Arrival (NASDAQ:ARVL), a British electric vehicle (EV) maker that came public in 2021, rose 17% in overnight trading today after producing its first vehicle. The van, produced in Bicester, England, is just a step toward mass production, but it could save ARVL stock from delisting.
Arrival came public through a special purpose acquisition company (SPAC) in March 2021. At that time it was valued at $13 billion, or $22 per share. It has been trading below $1 per share since early September. The overnight gain brought its price to about 90 cents.
The initial public offering briefly gave Arrival founder Denis Sverdlov, who owned 76% of the company, a fortune estimated at $10.6 billion. The company’s market cap is now about $500 million. Arrival has raised nearly $630 million since its 2020 launch.
Arrival made big promises to produce lightweight electric cars, vans and buses. It blamed supply chain problems for its failure to start production in the current quarter.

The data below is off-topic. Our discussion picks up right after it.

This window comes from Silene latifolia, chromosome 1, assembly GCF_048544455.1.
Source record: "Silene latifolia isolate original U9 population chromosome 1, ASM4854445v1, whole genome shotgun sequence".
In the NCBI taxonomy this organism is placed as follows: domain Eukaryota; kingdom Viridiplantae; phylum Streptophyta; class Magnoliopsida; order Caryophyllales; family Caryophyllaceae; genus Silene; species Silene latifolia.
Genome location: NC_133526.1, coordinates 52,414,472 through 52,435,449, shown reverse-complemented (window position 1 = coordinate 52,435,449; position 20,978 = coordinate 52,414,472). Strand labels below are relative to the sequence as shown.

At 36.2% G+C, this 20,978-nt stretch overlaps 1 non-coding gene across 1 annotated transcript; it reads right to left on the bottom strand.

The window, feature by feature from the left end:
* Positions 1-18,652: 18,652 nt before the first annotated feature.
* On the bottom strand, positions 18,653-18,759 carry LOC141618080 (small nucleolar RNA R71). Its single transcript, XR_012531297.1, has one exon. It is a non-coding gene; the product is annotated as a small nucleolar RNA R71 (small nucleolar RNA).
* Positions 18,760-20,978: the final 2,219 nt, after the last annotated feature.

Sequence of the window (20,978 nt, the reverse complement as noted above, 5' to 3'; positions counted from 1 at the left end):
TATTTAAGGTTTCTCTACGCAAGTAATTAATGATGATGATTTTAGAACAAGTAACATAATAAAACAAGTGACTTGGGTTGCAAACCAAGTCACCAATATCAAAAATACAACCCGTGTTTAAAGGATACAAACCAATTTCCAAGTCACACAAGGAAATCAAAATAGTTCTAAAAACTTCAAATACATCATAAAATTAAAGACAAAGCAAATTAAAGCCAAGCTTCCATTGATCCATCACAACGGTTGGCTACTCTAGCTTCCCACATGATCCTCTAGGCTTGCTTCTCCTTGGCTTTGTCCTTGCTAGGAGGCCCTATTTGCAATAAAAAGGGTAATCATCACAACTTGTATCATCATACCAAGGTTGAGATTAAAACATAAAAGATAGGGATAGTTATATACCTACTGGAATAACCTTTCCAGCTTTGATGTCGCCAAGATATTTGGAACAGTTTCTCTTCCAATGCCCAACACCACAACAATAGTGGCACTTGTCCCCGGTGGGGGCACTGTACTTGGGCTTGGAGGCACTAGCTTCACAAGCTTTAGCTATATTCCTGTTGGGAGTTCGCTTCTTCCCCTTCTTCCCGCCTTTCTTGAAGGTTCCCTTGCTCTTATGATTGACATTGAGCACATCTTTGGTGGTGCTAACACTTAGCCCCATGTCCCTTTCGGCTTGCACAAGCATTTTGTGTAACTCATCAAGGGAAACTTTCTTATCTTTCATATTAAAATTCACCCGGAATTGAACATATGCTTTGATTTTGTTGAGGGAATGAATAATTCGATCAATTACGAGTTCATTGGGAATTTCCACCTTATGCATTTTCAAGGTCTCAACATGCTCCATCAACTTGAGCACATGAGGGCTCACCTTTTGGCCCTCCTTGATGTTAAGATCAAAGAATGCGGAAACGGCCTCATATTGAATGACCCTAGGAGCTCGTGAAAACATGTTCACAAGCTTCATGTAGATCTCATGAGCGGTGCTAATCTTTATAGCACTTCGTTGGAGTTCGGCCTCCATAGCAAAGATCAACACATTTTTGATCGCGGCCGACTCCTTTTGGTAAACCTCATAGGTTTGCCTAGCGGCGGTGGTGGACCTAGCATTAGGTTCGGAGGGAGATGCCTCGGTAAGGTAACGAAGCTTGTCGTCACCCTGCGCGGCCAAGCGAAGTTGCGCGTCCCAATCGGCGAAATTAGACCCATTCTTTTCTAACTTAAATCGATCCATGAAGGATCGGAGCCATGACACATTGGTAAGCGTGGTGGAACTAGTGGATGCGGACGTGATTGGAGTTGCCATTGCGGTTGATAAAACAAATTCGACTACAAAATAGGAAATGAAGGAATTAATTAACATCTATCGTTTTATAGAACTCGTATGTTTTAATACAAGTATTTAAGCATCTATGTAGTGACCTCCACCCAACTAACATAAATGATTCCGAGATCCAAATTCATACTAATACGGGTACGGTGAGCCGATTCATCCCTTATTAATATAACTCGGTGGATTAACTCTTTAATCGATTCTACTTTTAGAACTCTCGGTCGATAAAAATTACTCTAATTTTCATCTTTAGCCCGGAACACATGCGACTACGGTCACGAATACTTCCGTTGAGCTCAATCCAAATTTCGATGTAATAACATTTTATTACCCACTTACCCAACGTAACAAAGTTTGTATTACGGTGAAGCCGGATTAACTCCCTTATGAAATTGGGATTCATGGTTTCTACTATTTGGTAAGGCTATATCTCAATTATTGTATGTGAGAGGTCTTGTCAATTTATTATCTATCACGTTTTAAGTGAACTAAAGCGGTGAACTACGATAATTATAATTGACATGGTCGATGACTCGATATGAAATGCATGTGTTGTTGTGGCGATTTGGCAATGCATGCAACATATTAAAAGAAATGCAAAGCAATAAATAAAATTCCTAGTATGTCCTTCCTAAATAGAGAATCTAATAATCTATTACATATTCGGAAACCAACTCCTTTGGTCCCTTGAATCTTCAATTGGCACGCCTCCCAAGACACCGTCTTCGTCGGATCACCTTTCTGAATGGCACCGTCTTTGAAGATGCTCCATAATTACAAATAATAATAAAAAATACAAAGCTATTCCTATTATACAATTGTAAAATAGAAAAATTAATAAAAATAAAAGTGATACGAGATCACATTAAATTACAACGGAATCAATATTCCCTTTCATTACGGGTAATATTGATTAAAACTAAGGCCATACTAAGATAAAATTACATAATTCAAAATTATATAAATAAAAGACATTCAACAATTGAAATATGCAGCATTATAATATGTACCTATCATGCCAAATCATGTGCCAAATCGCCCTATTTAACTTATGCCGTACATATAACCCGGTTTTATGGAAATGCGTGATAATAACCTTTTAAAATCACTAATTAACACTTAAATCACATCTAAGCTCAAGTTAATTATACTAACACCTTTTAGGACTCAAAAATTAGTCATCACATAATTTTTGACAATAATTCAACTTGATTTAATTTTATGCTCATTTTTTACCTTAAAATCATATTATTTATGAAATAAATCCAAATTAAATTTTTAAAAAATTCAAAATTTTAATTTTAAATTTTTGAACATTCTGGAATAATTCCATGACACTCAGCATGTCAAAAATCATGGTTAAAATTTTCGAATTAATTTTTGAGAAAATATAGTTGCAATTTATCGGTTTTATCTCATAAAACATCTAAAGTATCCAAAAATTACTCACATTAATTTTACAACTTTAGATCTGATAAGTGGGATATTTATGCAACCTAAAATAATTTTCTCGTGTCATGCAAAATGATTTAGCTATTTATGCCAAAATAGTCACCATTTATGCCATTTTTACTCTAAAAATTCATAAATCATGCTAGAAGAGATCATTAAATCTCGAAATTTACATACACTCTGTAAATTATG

Arrival now says it has figured out how to build “microfactories” that will distribute production close to markets. The company said recently it is in talks to acquire the funds to deliver on this promise.
Promises might have worked well in 2021. But promises are worthless in 2022. Arrival lost about $100 million in the first half of this year and its financial struggles have continued. The company announced a series of cost-cutting moves, but analysts have lost patience.
The company’s microfactories are said to be a radical new method of production. Its designs are allegedly more efficient due to the use of lightweight materials. But its inability to deliver on those promises in a timely manner has led even boosters to write it off.
What Happens Next for ARVL Stock?
If Arrival can get new funding and get a factory into production, it might have a chance. But it’s also possible that chance will come at the cost of zeroing-out common stockholders and recapitalizing the business.
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On the date of publication, Dana Blankenhorn did not hold (either directly or indirectly) any positions in the securities mentioned in this article. The opinions expressed in this article are those of the writer, subject to the InvestorPlace.com Publishing Guidelines.